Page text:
Ah.  That’s a problem, that is.


I really don’t like going inside the base and I try to avoid it, if at all possible.  Team meetings, laundry day, and checkups with the doc can’t be helped, but other than that, I steer clear of the place.  Too much noise, too many explosions, the industrial cleaner they use to scrub the place down smells like an old petrol station, and everybody always crowds around me and tries to talk to me.  Like they’ve just spotted a rare cryptid.  Like Mothman.


Even if I did go into the base to find Scout, I wouldn’t know what to do past that.  Find him and talk to him, I suppose, but what would I even say? 


I hear a small hooting sound coming from the opposite end of the camper.  I lean up to look toward the noise, and in the milky moonlight I make out the silhouette of a small owl.


Even though I can’t see him all that clearly, I know it’s Hoots.  Any other owl wouldn’t come this close to a human.  I shift into a sitting position, click my tongue a few times, and crook my forearm.  The owl gives a lazy beat of his wings and glides over to perch on my arm, his talons gripping my skin.


Found the little bugger when he was an owlet, all tangled up in a tuft of scrub grass.  Weren’t any trees around for half a mile, so I’m not too sure how he ended up there.  I knew if I left him there, he’d die, and we can’t have that.  I took him back to my camper and fed him worms, mice, frogs, whatever I could catch, till he was old enough to go out hunting for himself.  Since then, he’s made his home on top of my camper, spending his days roosting in a cardboard box turned over on its side.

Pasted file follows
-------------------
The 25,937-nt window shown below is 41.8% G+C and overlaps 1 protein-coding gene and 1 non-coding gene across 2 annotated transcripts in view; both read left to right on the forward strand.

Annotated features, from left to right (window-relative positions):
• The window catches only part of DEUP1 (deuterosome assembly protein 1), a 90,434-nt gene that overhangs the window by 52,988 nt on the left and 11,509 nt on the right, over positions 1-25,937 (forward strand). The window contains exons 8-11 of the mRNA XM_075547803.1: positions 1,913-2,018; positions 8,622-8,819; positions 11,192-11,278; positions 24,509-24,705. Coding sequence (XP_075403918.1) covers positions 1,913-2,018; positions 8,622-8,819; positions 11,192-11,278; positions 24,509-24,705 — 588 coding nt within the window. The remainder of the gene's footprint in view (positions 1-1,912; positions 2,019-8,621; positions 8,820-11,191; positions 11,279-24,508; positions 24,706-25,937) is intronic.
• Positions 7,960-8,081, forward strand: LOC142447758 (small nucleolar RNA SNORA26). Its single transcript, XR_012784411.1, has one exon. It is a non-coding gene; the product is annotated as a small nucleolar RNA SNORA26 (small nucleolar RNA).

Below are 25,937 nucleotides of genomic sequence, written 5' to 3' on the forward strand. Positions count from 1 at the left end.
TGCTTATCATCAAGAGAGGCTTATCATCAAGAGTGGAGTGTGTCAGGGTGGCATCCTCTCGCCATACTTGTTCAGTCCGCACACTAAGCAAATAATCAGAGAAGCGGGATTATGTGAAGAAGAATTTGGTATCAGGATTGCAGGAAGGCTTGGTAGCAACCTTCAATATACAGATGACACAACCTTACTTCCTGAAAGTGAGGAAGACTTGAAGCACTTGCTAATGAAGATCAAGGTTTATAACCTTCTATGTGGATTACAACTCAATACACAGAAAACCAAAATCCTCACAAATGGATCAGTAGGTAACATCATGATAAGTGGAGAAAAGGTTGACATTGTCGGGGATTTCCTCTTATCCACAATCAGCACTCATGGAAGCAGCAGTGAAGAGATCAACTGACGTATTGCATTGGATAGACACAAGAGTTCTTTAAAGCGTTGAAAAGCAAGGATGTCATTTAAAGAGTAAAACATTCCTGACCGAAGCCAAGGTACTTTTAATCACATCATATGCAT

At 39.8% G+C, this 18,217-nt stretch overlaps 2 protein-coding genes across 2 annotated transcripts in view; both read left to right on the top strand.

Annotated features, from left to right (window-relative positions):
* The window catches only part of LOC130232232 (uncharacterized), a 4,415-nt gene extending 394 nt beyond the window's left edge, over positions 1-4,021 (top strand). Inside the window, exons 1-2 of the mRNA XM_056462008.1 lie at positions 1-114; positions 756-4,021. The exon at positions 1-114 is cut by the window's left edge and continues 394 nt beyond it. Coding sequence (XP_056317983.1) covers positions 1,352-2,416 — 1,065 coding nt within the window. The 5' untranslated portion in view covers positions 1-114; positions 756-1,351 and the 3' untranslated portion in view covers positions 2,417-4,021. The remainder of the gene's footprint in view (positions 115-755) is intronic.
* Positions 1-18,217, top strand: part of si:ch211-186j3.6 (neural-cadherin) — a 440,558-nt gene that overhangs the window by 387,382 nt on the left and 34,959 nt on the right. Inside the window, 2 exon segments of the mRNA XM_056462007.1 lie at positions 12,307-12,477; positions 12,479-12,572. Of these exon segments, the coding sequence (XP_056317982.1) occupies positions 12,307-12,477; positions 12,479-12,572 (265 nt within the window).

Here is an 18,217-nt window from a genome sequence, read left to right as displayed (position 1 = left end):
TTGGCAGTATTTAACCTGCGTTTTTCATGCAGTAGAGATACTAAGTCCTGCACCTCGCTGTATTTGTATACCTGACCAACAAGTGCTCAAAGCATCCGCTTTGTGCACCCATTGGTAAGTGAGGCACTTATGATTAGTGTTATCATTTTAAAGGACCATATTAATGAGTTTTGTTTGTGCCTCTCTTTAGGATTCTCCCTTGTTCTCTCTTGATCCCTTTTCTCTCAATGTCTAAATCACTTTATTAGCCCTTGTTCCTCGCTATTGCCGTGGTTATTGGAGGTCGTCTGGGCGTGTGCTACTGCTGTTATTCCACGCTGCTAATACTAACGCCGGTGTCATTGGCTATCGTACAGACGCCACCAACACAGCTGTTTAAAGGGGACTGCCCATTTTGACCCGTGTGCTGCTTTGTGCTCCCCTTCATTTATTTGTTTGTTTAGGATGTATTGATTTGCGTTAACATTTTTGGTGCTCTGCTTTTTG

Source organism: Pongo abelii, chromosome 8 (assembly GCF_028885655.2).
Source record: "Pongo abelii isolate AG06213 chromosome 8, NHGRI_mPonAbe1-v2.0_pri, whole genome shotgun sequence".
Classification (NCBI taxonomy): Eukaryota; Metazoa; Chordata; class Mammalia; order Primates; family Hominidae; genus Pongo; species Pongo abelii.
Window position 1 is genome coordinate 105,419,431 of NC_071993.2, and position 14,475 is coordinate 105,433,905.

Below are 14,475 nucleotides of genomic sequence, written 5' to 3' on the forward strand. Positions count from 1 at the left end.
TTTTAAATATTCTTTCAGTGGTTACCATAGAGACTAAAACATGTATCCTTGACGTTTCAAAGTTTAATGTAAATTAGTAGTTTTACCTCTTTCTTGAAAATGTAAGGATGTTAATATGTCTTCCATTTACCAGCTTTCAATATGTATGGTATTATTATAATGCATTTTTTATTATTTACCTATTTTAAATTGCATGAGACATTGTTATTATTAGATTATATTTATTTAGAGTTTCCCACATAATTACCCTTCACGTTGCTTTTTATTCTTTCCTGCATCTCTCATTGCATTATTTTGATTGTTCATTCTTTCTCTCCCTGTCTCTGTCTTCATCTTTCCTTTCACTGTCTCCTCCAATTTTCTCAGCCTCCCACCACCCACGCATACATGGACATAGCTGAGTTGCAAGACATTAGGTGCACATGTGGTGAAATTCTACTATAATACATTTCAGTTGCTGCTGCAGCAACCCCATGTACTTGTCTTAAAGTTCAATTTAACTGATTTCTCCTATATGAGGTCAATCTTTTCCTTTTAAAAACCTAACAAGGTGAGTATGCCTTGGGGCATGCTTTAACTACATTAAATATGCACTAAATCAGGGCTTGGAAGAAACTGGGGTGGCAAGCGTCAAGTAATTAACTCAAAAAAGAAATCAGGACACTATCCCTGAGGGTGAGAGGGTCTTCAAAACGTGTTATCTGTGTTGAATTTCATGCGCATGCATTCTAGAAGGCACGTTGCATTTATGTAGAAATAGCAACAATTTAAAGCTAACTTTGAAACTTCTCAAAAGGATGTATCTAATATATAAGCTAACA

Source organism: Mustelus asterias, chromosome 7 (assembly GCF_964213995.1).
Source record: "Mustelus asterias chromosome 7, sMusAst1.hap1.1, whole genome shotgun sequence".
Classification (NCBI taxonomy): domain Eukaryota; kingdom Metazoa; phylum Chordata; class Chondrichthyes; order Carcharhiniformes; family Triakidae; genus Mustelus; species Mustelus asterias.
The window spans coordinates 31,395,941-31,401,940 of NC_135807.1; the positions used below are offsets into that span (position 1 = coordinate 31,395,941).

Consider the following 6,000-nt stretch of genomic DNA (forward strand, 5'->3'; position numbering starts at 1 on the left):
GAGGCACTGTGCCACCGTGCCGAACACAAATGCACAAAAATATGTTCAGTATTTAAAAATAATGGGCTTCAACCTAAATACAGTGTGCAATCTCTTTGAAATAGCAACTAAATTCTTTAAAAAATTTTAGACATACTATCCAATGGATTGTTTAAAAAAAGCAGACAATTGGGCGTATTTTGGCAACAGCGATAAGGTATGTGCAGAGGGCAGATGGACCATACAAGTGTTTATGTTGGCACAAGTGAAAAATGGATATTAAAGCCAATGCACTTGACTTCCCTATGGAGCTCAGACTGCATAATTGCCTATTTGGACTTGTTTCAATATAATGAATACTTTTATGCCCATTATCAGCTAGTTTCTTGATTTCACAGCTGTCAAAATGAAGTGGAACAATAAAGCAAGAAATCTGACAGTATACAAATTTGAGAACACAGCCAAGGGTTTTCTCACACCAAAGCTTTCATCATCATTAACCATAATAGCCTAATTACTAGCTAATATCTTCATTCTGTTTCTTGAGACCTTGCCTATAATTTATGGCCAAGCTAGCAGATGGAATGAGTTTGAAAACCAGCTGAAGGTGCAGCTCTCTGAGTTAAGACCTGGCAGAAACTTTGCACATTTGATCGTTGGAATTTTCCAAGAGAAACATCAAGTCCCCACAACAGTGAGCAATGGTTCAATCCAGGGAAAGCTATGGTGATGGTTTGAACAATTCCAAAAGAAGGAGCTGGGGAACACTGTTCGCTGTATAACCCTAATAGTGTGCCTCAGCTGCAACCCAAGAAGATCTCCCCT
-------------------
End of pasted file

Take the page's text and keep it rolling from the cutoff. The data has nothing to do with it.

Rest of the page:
I’ve even taught him a few tricks.


“There’s a good bird,” I tell him while I scratch at the top of his head.  “What’re you up to tonight?  You usually stay gone longer than this, y’know that?  That means you’ve either had a really rough night of hunting, or a really good one.”


It’s almost like he can understand my words when he gives a soft chirrup in response.  I know he doesn’t comprehend what I’m saying—a word or two, maybe, but certainly not complete sentences—but even so, it’s nice to have someone to talk to.


With Scout coming round every night, I’ve gotten used to conversing with a real person for a change, someone who can talk back to me.  But in Scout’s absence, a patient owl will make a sufficient conversation partner.


“Lemme ask you something,” I say to the bird.  He swivels his head and starts preening the feathers under his wing.  “You’ve seen the bloke that comes round here every night, yeah?  He didn’t show up tonight.  And I think…”


I think I miss him, is what I nearly say, but I can’t bring myself to voice it aloud.  Not even to an owl.


“Well, some things happened yesterday.  Think he might be angry.  Or embarrassed, actually, he’s probably too embarrassed to come round here again.  Should I go in the base ’n’ see if I can find him, or is that too much?”